Go - Pointers, User input

Go - Pointers, User input


This is the part 3 of the Go lang series. In the previous part, we saw what variables, constants and datatypes are. Check Part 2 if you missed it. In this one lets see what pointers are and how we can take input from the user who is running the program.

Before going into pointers (very important to understand pointers)

Before understanding pointers, we need to understand how the program execution works. It is different from language to language and it will be similar for some languages. Some programming languages interact with computer memory and some don't. So, "What memory are we talking about?". It is Random Access Memory (RAM).


Any high-level program or software is basically stored in hard disk to use it whenever needed. The programs written in these type of languages are loaded into RAM when we want to run and then each line of code starts running there. Any memory needed to run that like storing variables, constants etc is also taken from RAM. Sometimes, some data used by a running program can be stored in cache or in secondary memory which is hard drive depending on few factors.

Some languages like Java, Javascript, Python etc have their own runtime environments. These runtime environments act as an interface between programs and actual memory. They still use primary memory to run but not directly. They actually use something called virtual memory which maps to actual main memory of system. The addresses will be different for actual and virtual and can be mapped only by these runtime environments which is a very low level implementation. This is bit out of the way to our intention of this article. So, let's continue with RAM for now since Go doesn't use any runtime environment and directly interacts with system memory.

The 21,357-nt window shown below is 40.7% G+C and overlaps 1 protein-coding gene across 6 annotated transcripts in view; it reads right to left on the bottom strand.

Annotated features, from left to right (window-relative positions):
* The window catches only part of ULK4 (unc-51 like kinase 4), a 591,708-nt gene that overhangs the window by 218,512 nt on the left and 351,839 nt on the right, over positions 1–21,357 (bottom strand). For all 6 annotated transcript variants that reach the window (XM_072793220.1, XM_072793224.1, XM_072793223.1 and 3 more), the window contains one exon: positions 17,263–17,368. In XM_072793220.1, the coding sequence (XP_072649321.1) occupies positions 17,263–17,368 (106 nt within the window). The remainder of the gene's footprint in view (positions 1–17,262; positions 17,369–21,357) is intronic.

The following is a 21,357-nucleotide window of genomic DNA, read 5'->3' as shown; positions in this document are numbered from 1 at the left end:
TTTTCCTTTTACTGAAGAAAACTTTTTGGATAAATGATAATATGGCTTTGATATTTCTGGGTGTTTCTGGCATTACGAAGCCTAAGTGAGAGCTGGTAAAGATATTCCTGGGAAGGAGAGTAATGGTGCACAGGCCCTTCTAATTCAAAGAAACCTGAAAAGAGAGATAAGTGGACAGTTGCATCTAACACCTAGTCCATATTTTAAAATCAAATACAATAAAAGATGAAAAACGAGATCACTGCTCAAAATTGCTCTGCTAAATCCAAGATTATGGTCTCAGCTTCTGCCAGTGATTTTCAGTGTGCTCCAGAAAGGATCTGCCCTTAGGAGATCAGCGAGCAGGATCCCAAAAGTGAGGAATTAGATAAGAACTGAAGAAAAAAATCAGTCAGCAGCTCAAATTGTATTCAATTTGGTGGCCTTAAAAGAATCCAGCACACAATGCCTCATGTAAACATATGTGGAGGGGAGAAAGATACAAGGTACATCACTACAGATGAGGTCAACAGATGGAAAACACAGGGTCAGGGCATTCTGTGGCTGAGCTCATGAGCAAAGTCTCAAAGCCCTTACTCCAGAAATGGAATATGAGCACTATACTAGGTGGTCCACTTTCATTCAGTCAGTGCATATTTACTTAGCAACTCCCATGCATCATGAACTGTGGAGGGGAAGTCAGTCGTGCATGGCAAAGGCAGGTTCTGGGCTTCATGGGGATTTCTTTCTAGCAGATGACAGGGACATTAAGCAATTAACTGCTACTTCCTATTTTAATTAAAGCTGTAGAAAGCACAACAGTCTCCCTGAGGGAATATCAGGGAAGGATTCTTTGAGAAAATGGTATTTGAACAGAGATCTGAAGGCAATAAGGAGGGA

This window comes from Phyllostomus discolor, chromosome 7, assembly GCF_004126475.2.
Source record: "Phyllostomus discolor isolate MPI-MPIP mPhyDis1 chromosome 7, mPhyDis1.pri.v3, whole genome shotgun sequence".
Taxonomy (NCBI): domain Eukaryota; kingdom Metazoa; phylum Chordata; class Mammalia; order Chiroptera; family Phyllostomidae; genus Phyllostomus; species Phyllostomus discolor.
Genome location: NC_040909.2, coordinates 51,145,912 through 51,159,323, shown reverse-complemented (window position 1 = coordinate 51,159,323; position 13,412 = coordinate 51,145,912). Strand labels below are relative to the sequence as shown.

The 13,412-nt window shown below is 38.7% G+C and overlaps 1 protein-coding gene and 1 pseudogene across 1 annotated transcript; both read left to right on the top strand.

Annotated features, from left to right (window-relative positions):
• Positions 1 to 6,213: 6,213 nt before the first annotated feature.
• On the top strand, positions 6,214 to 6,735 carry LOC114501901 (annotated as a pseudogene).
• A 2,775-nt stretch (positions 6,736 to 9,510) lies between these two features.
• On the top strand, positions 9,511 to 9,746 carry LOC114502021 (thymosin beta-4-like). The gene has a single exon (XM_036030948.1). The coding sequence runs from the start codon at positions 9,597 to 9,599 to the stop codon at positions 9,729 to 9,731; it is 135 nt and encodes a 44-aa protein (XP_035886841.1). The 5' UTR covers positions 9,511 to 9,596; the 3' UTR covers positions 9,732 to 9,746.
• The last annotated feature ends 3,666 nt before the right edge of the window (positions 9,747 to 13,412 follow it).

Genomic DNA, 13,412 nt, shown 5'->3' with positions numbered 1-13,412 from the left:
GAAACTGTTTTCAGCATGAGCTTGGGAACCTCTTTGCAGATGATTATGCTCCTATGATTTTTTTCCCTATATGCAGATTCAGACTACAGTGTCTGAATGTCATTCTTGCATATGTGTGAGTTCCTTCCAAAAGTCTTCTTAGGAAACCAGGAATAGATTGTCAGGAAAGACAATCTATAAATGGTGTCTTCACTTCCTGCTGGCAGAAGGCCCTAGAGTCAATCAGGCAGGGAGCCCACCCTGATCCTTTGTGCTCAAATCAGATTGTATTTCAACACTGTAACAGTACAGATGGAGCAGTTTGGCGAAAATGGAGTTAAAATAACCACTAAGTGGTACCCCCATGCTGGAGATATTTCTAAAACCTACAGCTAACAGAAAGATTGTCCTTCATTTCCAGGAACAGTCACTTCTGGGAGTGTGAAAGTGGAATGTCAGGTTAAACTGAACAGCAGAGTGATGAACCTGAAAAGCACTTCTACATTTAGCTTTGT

Memory animation

Untitled_Artwork (1).gif


So, now that we know that programs especially of C, C++, Go run in RAM and these use some memory to store data required to run. The unit of memory is bytes. And 1 byte = 8 bits. A bit can contain either 0 or 1. Each byte in a memory device can be uniquely identified by its address. The address will be of the form Hexadecimal. Something like 0x324XF432. And there is an order for these addresses because the memory is continuous.

Can we see the address of a variable programatically? Yes, we can do by using the & operator. On a side note, an operator is a symbol which performs a special operation on some data (operands), and the number of operands is dependent on the operator. & operator is applied on only one operand, hence, it belongs to unary operators group. There are other groups like binary operators (2 operands) and ternary operators (3 operators). So, the only operand that & (ampersand / address) operator takes is the variable name.

Program to find address of a variable

An example program to get the address of a variable:

package main

import "fmt"

func main() {
    someVariable := 10

    fmt.Println(someVariable) // This prints value of someVariable
    fmt.Println(&someVariable) // This prints address of someVariable


Screenshot 2022-08-19 at 12.02.03 PM.png This output of address will be different for system to system. Even we get different address value every time we run.


So, now we know how and where data (variables, constants) is being stored. This is where pointers come into picture.